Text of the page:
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Old 11-03-2010, 11:43 AM   #76
George S. Ledyard
 
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Re: Life Question - Harming Another Human Being

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Michael McNamara wrote: View Post
Your counter is very weak. Yes...If I truly embrace the teachings of Aikido, I would try to subdue a madman with a gun without inflicting overkill. I've seen Aikido techniques that disable an armed gunman that turn the tables on him without extreme measures.

I am paraphrasing Alan Watts, but this whole universe depends on each and every individual. It depends on every gnat, and every vibration of every gnat's wings. If one can cherish even the smallest of creatures, then isn't it also important to respect human life to one's own capability?
Michael,
I think this fundamentally a flawed and unrealistic interpretation of O-Sensei's message and intention.

Yes, Aikido techniques can be used to prevail without serious injury over an attacker if ones skills exceed, by a fair amount I think, the skills of that attacker.

But it is a myth without foundation that this is what happens i Aikido, as a martial art. A martial art, as opposed to some system of self defense, is about an encounter with an opponent who is trained. At least that was always the assumption when the term "martial arts" was coined.

O-Sensei made a couple of statements on this subject. One was that, if you wrote the character for life and the character for death on two sides of a sheet of paper, that was how much separated the outcome in a real martial encounter. In other words, one or the other combatants is dead.

The other statement is along the same lines... He said that the reason that there is no competition in Aikido is because there is no way to do it safely. If there is real contention, there will be injury. He was opposed to sportification, meaning the introduction of rules to allow competition, because he felt that Aikido was a practice that was about being in accord with the natural forces and environment around one, in which there is no real separation between you and anything else, including the attacker. Artificial "rules" have nothing to do with that.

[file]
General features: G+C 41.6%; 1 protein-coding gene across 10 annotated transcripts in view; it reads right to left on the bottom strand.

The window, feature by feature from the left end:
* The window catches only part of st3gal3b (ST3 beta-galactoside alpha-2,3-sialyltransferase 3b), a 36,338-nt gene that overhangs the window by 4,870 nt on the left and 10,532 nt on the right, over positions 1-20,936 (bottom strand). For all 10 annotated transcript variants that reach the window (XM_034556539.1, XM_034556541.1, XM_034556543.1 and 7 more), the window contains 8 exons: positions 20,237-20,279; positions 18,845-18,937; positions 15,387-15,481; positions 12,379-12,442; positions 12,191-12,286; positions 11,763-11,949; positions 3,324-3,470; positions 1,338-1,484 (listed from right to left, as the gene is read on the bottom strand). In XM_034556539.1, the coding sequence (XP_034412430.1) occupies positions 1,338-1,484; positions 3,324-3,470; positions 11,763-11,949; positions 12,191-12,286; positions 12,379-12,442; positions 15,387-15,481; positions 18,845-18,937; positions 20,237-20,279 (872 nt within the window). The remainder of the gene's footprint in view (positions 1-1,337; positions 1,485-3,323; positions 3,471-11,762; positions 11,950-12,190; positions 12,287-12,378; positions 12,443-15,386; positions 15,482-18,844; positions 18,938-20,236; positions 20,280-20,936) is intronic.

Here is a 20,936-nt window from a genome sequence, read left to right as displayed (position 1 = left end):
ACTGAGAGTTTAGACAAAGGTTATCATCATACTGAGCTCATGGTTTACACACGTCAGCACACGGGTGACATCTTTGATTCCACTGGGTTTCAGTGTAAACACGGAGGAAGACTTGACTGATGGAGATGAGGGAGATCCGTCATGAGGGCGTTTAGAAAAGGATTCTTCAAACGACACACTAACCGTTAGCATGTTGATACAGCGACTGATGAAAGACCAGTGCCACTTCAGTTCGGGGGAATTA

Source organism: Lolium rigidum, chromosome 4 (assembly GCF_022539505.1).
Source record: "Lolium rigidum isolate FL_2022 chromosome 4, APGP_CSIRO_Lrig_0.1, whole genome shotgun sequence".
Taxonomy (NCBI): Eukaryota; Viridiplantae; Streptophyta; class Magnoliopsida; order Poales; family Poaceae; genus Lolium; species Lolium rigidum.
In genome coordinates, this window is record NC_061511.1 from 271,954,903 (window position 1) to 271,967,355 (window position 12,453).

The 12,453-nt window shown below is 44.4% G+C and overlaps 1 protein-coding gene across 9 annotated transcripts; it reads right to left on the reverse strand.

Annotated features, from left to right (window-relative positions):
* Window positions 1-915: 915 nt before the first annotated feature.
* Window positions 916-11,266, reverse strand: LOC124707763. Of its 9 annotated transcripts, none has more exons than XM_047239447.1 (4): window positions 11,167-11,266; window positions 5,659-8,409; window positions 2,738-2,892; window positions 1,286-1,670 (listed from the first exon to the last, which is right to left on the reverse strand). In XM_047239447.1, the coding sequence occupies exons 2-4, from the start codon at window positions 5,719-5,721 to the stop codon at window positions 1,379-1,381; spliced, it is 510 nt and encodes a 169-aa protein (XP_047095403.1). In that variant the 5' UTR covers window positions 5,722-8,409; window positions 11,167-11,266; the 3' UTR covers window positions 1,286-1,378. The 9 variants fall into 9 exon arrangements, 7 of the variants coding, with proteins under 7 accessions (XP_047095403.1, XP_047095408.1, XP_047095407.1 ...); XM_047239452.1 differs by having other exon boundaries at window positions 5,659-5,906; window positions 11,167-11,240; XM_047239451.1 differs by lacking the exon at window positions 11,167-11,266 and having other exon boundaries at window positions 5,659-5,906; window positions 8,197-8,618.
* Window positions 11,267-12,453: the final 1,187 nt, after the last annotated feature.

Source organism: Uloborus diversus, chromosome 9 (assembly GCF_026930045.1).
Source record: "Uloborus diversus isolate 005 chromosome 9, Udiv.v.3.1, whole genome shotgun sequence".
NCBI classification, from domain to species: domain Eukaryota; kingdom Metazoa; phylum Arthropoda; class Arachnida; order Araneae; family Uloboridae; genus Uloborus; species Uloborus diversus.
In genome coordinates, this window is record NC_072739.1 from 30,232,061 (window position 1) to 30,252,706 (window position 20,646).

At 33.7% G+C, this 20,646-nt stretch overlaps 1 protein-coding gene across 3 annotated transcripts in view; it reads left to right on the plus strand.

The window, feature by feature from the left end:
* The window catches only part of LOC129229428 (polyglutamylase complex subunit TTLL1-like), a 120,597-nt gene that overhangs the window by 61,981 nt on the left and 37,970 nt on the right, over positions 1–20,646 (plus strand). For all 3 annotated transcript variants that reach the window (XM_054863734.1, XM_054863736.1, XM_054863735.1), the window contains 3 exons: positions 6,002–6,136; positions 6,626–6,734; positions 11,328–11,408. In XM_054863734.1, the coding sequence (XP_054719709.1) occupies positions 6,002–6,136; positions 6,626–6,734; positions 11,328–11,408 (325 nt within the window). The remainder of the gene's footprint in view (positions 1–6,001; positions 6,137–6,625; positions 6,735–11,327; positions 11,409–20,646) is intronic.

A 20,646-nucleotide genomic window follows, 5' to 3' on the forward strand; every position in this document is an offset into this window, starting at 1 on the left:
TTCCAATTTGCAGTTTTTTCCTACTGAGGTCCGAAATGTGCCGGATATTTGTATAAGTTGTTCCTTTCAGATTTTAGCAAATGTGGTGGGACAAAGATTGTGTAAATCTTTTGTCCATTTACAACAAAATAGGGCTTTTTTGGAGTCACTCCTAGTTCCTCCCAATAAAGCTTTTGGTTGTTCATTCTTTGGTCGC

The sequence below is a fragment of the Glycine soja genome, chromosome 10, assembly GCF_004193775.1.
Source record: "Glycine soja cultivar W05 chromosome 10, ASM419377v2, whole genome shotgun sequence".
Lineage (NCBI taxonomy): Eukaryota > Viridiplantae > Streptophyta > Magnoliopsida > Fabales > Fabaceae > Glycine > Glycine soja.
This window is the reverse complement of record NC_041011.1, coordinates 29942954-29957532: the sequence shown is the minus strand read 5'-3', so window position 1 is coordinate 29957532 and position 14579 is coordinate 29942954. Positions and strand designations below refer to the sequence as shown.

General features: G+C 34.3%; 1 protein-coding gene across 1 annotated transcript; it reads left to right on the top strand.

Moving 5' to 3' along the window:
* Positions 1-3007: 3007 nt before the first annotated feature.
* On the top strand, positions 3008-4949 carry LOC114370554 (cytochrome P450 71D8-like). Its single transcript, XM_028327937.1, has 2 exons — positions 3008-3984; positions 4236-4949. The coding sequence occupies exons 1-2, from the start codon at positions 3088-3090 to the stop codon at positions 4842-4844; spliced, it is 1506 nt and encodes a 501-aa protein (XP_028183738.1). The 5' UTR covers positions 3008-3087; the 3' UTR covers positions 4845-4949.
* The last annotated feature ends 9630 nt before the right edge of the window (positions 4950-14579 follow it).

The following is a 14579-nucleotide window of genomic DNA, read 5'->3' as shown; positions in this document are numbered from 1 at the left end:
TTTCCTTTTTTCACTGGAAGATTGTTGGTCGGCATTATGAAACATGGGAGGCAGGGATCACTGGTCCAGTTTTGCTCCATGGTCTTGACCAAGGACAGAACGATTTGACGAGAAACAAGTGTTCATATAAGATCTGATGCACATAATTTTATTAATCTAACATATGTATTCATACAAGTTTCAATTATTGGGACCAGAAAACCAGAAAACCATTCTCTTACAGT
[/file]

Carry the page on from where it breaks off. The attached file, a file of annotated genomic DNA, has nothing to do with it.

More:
George S. Ledyard
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Old 11-03-2010, 11:51 AM   #77
Demetrio Cereijo
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Re: Life Question - Harming Another Human Being

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George S. Ledyard wrote: View Post
He said that the reason that there is no competition in Aikido is because there is no way to do it safely.
Did he?

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Old 11-03-2010, 12:13 PM   #78
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Re: Life Question - Harming Another Human Being

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Did he?
We're paraphrasing here and I'm going by what I remember of my research, but, yes, George is correct. Most people just remember Ueshiba saying that there is no competition because there should be no opponent or that competition was not a good spiritual goal.

Off topic a bit, but there are different definitions for "competition". Ueshiba mostly talked about sport-type competition. But he wasn't referring to the type of "competition" that occurs between students trying to be better than each other, or the competition of being tested (for example, push tests).
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Old 11-03-2010, 12:24 PM   #79
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Re: Life Question - Harming Another Human Being

It seems I should rephrase my question:

Did Ueshiba said "there is no competition in Aikido because there is no way to do it safely"

If so, could you provide the citation (via PM if you feel we shouldn't hijack this thread with pointless historical issues)?. Thanks in advance.

Last edited by Demetrio Cereijo : 11-03-2010 at 12:34 PM. Reason: clarification

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Old 11-03-2010, 12:27 PM   #80
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Re: Life Question - Harming Another Human Being

I said this before, but I think we are giving ourselves a LOT of credit for actually being able to defend ourselves from attack, let alone protect our attackers.

Unless by using subdue in "subdue a madman with a gun without inflicting overkill" you mean tense up, maybe pee yourself, and give the man your wallet and hope he doesn't get nervous and squeeze the trigger. If that's the case, I think many of us are all about subduing madmen...
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Old 11-04-2010, 02:05 AM   #81
Randall Lim
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Re: Life Question - Harming Another Human Being

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Hi. I find when I look spiritually that want and need are both of the ego and thus selfish whereas desire is of the spirit as is require. For me Aikido is a spiritual discipline and true spirit cannot harm so the discipline is to see through the ego of the opponent to their true spirit and true nature and via the vehicle of Aikido take them on a journey and show them a better way. G.
Spot on! Bingo!!
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Old 11-04-2010, 02:15 AM   #82
Randall Lim
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Ai symbol Re: Life Question - Harming Another Human Being